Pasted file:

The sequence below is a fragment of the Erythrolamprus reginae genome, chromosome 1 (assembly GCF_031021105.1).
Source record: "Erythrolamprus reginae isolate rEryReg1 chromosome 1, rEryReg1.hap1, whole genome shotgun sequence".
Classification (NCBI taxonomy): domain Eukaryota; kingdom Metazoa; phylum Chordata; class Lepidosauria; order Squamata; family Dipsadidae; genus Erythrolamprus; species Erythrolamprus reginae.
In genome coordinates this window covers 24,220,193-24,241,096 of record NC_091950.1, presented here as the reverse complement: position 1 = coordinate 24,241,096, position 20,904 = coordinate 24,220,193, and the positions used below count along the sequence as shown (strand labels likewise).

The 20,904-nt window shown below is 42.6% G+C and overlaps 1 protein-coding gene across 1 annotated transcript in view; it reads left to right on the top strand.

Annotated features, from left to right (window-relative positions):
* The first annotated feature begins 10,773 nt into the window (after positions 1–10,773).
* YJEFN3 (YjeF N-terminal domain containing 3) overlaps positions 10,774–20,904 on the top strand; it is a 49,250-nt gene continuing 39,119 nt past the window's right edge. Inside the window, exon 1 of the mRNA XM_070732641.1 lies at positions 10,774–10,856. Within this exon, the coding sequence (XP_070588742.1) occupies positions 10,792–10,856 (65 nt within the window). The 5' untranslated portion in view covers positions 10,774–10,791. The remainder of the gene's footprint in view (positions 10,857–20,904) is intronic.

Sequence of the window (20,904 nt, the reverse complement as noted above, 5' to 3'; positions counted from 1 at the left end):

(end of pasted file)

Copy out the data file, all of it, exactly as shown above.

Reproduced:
The sequence below is a fragment of the Erythrolamprus reginae genome, chromosome 1 (assembly GCF_031021105.1).
Source record: "Erythrolamprus reginae isolate rEryReg1 chromosome 1, rEryReg1.hap1, whole genome shotgun sequence".
Classification (NCBI taxonomy): domain Eukaryota; kingdom Metazoa; phylum Chordata; class Lepidosauria; order Squamata; family Dipsadidae; genus Erythrolamprus; species Erythrolamprus reginae.
In genome coordinates this window covers 24,220,193-24,241,096 of record NC_091950.1, presented here as the reverse complement: position 1 = coordinate 24,241,096, position 20,904 = coordinate 24,220,193, and the positions used below count along the sequence as shown (strand labels likewise).

The 20,904-nt window shown below is 42.6% G+C and overlaps 1 protein-coding gene across 1 annotated transcript in view; it reads left to right on the top strand.

Annotated features, from left to right (window-relative positions):
* The first annotated feature begins 10,773 nt into the window (after positions 1–10,773).
* YJEFN3 (YjeF N-terminal domain containing 3) overlaps positions 10,774–20,904 on the top strand; it is a 49,250-nt gene continuing 39,119 nt past the window's right edge. Inside the window, exon 1 of the mRNA XM_070732641.1 lies at positions 10,774–10,856. Within this exon, the coding sequence (XP_070588742.1) occupies positions 10,792–10,856 (65 nt within the window). The 5' untranslated portion in view covers positions 10,774–10,791. The remainder of the gene's footprint in view (positions 10,857–20,904) is intronic.

Sequence of the window (20,904 nt, the reverse complement as noted above, 5' to 3'; positions counted from 1 at the left end):